FRIDAY, 10 MAY 2013
PHILIPSBURG– The Collective Prevention Services (CPS) will be introducing a new immune boosting vaccine called the Pneumococcal vaccine (pronounced noo-muh-kok-uhl) for children under age 2 as of May 12.
This new vaccine will help protect children from bacteria called Streptococcus pneumonia (pneumococcal), which can cause Pneumococcal diseases, such as pneumococcal pneumonia, bacteraemia, meningitis and otitis media. Pneumococcus (a type of bacteria) is in the nose and throat of many people, and is spread by coughing, sneezing, or contact with respiratory secretions, which can be very dangerous for children under the age of two and elderly adults.
Vaccines have been used to prevent pneumococcal disease for more than 30 years. Currently, there are two different types of pneumococcal vaccines on the market: a 23-valent polysaccharide vaccine (PPV23) available since the early 1980s and 2 conjugate vaccines available since 2009, one 10-valent (PCV10) the other 13-valent (PCV13).
The 7-valent conjugate vaccine (PCV7) is gradually being removed from the market. The vaccine that is new to St. Maarten, which is now being introduced, is the 13-valent vaccine.
Currently available PCVs are safe, effective and the increased number of serotypes present in these vaccines, compared to the first licensed PCV7, represents significant progress in the fight against pneumococcal morbidity and mortality. The use of pneumococcal vaccine is complementary to the use of other pneumonia control measures, such as appropriate case management, promotion of exclusive breastfeeding for the first six months of life, and the reduction of known risk factors, such as indoor pollutants and tobacco smoke.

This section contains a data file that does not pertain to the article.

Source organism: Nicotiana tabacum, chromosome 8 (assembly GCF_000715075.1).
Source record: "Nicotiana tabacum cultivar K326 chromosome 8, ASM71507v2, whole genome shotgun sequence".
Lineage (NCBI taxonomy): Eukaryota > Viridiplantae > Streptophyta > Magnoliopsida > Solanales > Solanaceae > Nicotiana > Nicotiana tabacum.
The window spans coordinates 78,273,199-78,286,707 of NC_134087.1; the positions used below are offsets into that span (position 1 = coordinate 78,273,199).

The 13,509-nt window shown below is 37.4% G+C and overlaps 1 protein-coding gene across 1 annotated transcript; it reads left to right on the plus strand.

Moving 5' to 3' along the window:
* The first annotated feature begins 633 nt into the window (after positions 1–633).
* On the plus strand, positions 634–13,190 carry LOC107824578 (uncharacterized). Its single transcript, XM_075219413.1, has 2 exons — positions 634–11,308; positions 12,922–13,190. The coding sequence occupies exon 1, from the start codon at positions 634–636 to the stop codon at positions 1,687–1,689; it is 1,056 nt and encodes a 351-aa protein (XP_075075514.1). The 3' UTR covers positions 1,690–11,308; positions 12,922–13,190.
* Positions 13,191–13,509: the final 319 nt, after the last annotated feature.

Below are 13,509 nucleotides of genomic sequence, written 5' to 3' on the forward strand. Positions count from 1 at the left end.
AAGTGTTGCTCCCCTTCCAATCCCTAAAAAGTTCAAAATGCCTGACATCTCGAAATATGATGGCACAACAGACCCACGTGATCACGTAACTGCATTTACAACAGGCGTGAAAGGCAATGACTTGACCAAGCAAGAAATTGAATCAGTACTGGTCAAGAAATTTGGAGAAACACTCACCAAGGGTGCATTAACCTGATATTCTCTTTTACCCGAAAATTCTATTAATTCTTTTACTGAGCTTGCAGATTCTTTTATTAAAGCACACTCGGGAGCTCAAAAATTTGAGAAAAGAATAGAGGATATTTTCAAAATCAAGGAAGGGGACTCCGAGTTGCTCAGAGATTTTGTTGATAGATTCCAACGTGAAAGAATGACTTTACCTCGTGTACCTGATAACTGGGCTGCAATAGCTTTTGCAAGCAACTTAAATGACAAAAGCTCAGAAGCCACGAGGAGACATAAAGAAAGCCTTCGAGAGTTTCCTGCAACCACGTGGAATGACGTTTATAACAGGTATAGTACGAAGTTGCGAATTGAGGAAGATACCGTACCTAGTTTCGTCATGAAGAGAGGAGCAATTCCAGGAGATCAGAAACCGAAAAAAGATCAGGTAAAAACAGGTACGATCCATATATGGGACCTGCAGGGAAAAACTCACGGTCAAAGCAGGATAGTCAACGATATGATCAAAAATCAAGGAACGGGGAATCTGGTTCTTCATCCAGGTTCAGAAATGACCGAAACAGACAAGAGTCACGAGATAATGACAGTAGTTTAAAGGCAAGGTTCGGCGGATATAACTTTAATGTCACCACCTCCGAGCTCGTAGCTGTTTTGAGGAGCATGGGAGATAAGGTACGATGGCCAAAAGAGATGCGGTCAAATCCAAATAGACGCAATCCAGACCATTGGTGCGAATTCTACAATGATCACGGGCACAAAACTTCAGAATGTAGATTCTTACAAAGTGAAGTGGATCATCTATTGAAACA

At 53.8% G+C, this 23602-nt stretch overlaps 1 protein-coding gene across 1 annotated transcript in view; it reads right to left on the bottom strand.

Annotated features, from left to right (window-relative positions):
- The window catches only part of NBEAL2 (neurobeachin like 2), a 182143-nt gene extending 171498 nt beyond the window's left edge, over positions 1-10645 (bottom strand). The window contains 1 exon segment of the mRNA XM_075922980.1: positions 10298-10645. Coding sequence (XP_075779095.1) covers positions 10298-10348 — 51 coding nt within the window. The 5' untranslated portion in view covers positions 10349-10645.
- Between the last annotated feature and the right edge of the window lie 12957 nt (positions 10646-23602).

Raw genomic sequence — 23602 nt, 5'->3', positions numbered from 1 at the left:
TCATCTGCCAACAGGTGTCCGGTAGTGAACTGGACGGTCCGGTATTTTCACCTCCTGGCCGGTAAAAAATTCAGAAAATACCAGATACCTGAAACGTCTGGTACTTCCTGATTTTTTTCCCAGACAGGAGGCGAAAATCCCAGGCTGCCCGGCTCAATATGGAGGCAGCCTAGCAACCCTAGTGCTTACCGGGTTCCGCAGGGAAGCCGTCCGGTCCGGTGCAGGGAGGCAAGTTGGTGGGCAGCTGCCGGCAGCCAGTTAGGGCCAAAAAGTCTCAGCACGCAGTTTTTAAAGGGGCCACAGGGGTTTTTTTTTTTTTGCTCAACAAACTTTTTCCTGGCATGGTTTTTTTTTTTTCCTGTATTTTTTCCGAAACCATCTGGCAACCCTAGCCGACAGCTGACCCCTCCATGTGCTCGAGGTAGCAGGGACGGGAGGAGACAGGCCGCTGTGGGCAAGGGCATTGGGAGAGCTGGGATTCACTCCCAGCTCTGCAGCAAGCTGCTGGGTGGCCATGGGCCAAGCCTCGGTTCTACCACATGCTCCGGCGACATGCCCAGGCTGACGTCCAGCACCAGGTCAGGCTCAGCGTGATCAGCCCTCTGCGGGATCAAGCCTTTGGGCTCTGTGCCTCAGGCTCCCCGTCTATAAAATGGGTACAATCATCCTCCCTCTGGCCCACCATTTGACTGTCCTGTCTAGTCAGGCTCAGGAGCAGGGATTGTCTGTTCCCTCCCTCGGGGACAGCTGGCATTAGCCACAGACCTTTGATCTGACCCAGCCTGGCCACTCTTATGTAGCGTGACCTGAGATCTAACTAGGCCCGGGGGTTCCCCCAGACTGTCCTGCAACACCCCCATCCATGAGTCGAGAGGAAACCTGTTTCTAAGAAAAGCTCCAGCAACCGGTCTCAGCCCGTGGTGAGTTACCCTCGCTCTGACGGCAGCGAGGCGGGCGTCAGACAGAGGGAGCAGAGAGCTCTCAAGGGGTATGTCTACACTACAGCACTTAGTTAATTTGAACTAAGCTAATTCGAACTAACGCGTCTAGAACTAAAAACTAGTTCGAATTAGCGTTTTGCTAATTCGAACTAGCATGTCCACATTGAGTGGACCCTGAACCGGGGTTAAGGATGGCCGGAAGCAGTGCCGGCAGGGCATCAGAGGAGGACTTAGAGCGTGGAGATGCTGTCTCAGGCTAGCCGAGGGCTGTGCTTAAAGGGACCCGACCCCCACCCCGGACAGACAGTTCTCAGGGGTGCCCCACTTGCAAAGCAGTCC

In the event that children started the series of pneumococcal vaccination with a different vaccine type (PCV 7 or PCV 10) and they are under the age of 24 months, the schedule can be completed with the PCV 13 vaccine. Registration for the vaccination will take place on the yellow vaccination cards in the field “others” in the child’s chart and in the baby book.
As of May 12, the Baby Clinic next to the Yogesh Building will begin administrating the Pneumococcal Vaccine to all children under the age of two. Parents can also contact their family doctor or paediatrician for more information.
Health Minister Cornelius de Weever announced the introduction of the vaccine during Wednesday’s Council of Ministers’ press briefing.